Join Jane Barratt for an in-depth discussion in this video The ad cycle, part of Advertising Foundations.
- There have been a lot of useful and well-known marketing models over the years. Like the 4Ps of product, place, price and promotion. These help with the positioning of your company and message. And while they're great at strategically positioning your Go-To-Market strategy, they don't usually talk to the specific steps of how to get your message to the right people, at the right time, for the lowest possible cost and for the highest possible return. I want to share with you the basic steps that a company needs to follow to get their advertising message to market.
First, the word advertising means different things to different people. I'm using it in the context of any communication you have with prospecitve customers and current customers. The simplest way to think about the process is a series of decisions that you need to make. The most basic are, who are you talking to, what are you saying, where are you saying it, and how are you measuring it. First, define who's your audience. Who are you talking to? For the purpose of creating advertising, you need both quantitative data, for example, how many people and where are they, and qualitative data, for example, what do they like to watch, or to read.
The more specific the profile of your audience, the better you can craft your advertising. Next, what do you want to do? This stage is about setting objectives. Again, specific is better. The two biggest objectives are sales objectives and brand objectives. The first is about selling your product or service and the second is about making people more aware of who you are and what you stand for. Great communication can have both but more often than not one objective will override the other.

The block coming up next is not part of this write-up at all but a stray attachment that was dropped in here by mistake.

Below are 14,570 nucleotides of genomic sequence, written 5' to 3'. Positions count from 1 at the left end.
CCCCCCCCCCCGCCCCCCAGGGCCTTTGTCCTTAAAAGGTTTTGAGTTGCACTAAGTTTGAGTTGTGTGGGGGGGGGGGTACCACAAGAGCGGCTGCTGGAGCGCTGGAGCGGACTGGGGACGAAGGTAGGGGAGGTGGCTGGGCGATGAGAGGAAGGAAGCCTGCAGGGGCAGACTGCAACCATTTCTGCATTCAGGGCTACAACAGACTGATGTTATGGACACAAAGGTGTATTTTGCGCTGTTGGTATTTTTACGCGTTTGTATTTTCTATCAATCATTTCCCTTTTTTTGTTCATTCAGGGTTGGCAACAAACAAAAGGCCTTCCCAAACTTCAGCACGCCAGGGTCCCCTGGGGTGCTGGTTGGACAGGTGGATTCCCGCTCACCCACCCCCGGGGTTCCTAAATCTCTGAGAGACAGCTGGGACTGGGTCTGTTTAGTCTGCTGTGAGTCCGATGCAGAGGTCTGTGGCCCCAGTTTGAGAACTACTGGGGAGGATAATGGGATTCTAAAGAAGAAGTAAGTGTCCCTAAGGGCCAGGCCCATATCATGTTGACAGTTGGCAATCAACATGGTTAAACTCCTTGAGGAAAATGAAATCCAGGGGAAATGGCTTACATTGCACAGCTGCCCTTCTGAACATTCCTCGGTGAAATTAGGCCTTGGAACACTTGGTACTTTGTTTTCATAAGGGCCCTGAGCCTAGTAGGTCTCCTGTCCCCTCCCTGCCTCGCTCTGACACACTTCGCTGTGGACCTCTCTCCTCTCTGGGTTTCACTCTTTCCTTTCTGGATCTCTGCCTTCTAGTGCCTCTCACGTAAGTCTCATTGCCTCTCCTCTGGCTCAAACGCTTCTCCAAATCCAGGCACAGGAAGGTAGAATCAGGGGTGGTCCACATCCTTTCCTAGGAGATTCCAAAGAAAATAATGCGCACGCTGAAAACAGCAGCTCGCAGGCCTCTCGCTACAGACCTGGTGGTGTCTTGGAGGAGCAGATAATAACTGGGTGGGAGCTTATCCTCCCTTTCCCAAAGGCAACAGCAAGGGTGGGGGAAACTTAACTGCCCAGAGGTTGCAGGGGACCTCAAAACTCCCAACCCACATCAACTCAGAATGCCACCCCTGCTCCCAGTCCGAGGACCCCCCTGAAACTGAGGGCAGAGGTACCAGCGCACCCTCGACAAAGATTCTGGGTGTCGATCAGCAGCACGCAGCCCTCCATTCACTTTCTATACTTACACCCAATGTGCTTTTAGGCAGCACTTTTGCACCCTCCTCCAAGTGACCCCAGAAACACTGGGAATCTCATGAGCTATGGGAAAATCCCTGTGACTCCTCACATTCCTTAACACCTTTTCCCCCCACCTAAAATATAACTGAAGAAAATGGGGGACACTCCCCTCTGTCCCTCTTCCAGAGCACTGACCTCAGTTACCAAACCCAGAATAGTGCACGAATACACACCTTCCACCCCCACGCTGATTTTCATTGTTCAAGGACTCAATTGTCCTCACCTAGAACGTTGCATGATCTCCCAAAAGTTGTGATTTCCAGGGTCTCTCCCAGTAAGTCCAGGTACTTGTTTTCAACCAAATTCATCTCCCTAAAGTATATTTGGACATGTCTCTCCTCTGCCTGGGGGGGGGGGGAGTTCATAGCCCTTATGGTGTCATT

Your objectives need to follow the SMART philosphy. Specific, Measurable, Achievable, Realisitc, and Timely. Another important thing to consider is how can you connect with them. This next step of creating your strategy is often a step that's missed, especially by small businesses. An advertising strategy is one that you can express simply, that encapsulates both the customer experience, the placement and the messaging strategy.
Producing a customer experience map at this stage can be helpful. Now, you need to decide what you want to say. Crafting your message is not something that's left to the creative people of the world. Having clarity about what you need to say comes from your objectives. If you need to sell 100,000 widgets before the end of Q2, you're going to have to have a highly targeted, heavily promotional, sales message. If you have a competitor that's stealing customers from you, you may need to reinforce your brand, or differentiate the benefits of your product in your advertising.
So, how do you bring the message to life? With the rise of digital media, advertising can be produced faster and cheaper than ever before. But remember the adage, you can never have fast, cheap and good, you have to choose two of those. One thing to consider, the cost of media will almost always outweigh the cost of production. And if you cut corners to put something in the marketplace that looks bad, it doesn't matter what you're saying, what your customers see is something bad.
Finally, you need to think about how you go to market. The placement of your ad can be the most expensive piece of going to market. The cost of media is one element to consider, but right along side the cost, you must consider the potential effectiveness. Putting a tiny or short ad into a popular publication, or site, may actually be more effective than a large format ad in a less popular medium. Now it's important to note that this is not a linear process but a circular one.
If you're not measuring what your doing, you'll never know if what you're doing is working or not. An important idea to bring into the process is the addition of Test Learn Optimize. If you begin an advertising campaign with the idea of Test Learn Optimize top of mind, you're more likely to succeed. Especially because every single stage of the process can be tested, measured and optimized. All of these elements should be covered in a brief, a short document that reflects both the cycle of creation and actionable steps for the partners you need to bring a campaign to life.
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- Defining your audience
- Crafting your message
- Placing your ad
- Establishing a digital, competitive, and editorial presence
- Working with advertising partners
- Working with an ad agency